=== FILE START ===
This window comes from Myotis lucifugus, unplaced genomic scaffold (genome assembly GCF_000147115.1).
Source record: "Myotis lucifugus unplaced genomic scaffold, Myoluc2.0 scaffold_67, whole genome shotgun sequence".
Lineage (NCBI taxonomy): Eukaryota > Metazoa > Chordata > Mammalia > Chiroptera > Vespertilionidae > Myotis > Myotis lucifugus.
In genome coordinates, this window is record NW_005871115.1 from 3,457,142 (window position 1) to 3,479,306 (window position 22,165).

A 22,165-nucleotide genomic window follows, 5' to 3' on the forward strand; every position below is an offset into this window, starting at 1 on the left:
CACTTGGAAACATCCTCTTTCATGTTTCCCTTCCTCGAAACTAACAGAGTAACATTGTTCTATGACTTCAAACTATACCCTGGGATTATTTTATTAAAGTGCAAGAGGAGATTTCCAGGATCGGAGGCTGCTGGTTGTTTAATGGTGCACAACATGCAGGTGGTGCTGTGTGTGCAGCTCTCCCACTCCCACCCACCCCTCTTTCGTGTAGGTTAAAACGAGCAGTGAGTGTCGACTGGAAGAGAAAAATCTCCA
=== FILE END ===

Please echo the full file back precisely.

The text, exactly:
This window comes from Myotis lucifugus, unplaced genomic scaffold (genome assembly GCF_000147115.1).
Source record: "Myotis lucifugus unplaced genomic scaffold, Myoluc2.0 scaffold_67, whole genome shotgun sequence".
Lineage (NCBI taxonomy): Eukaryota > Metazoa > Chordata > Mammalia > Chiroptera > Vespertilionidae > Myotis > Myotis lucifugus.
In genome coordinates, this window is record NW_005871115.1 from 3,457,142 (window position 1) to 3,479,306 (window position 22,165).

A 22,165-nucleotide genomic window follows, 5' to 3' on the forward strand; every position below is an offset into this window, starting at 1 on the left:
CACTTGGAAACATCCTCTTTCATGTTTCCCTTCCTCGAAACTAACAGAGTAACATTGTTCTATGACTTCAAACTATACCCTGGGATTATTTTATTAAAGTGCAAGAGGAGATTTCCAGGATCGGAGGCTGCTGGTTGTTTAATGGTGCACAACATGCAGGTGGTGCTGTGTGTGCAGCTCTCCCACTCCCACCCACCCCTCTTTCGTGTAGGTTAAAACGAGCAGTGAGTGTCGACTGGAAGAGAAAAATCTCCA